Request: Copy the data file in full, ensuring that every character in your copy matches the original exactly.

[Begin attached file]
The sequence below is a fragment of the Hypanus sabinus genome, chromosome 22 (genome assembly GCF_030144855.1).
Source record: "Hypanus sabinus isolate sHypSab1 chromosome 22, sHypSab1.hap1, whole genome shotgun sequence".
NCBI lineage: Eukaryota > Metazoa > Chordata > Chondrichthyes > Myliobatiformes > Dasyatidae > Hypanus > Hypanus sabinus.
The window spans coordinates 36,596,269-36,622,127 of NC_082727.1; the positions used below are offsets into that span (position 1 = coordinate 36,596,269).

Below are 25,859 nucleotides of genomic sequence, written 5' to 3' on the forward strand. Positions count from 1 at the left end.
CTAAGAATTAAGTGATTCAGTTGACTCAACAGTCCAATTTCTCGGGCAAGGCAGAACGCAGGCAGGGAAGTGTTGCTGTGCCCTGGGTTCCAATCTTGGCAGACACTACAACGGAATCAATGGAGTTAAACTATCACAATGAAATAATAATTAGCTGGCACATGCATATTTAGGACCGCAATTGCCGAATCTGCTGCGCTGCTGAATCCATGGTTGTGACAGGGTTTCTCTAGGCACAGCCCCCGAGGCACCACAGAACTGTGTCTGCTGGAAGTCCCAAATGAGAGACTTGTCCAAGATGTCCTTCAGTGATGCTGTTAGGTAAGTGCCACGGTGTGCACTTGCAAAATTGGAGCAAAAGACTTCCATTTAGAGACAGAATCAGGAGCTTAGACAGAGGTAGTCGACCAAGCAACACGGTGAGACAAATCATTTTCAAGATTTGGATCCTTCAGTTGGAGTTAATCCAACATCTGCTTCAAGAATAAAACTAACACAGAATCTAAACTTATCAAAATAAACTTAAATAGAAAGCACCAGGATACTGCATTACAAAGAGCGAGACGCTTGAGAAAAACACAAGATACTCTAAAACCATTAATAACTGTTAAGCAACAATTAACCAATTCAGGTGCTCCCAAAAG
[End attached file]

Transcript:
The sequence below is a fragment of the Hypanus sabinus genome, chromosome 22 (genome assembly GCF_030144855.1).
Source record: "Hypanus sabinus isolate sHypSab1 chromosome 22, sHypSab1.hap1, whole genome shotgun sequence".
NCBI lineage: Eukaryota > Metazoa > Chordata > Chondrichthyes > Myliobatiformes > Dasyatidae > Hypanus > Hypanus sabinus.
The window spans coordinates 36,596,269-36,622,127 of NC_082727.1; the positions used below are offsets into that span (position 1 = coordinate 36,596,269).

Below are 25,859 nucleotides of genomic sequence, written 5' to 3' on the forward strand. Positions count from 1 at the left end.
CTAAGAATTAAGTGATTCAGTTGACTCAACAGTCCAATTTCTCGGGCAAGGCAGAACGCAGGCAGGGAAGTGTTGCTGTGCCCTGGGTTCCAATCTTGGCAGACACTACAACGGAATCAATGGAGTTAAACTATCACAATGAAATAATAATTAGCTGGCACATGCATATTTAGGACCGCAATTGCCGAATCTGCTGCGCTGCTGAATCCATGGTTGTGACAGGGTTTCTCTAGGCACAGCCCCCGAGGCACCACAGAACTGTGTCTGCTGGAAGTCCCAAATGAGAGACTTGTCCAAGATGTCCTTCAGTGATGCTGTTAGGTAAGTGCCACGGTGTGCACTTGCAAAATTGGAGCAAAAGACTTCCATTTAGAGACAGAATCAGGAGCTTAGACAGAGGTAGTCGACCAAGCAACACGGTGAGACAAATCATTTTCAAGATTTGGATCCTTCAGTTGGAGTTAATCCAACATCTGCTTCAAGAATAAAACTAACACAGAATCTAAACTTATCAAAATAAACTTAAATAGAAAGCACCAGGATACTGCATTACAAAGAGCGAGACGCTTGAGAAAAACACAAGATACTCTAAAACCATTAATAACTGTTAAGCAACAATTAACCAATTCAGGTGCTCCCAAAAG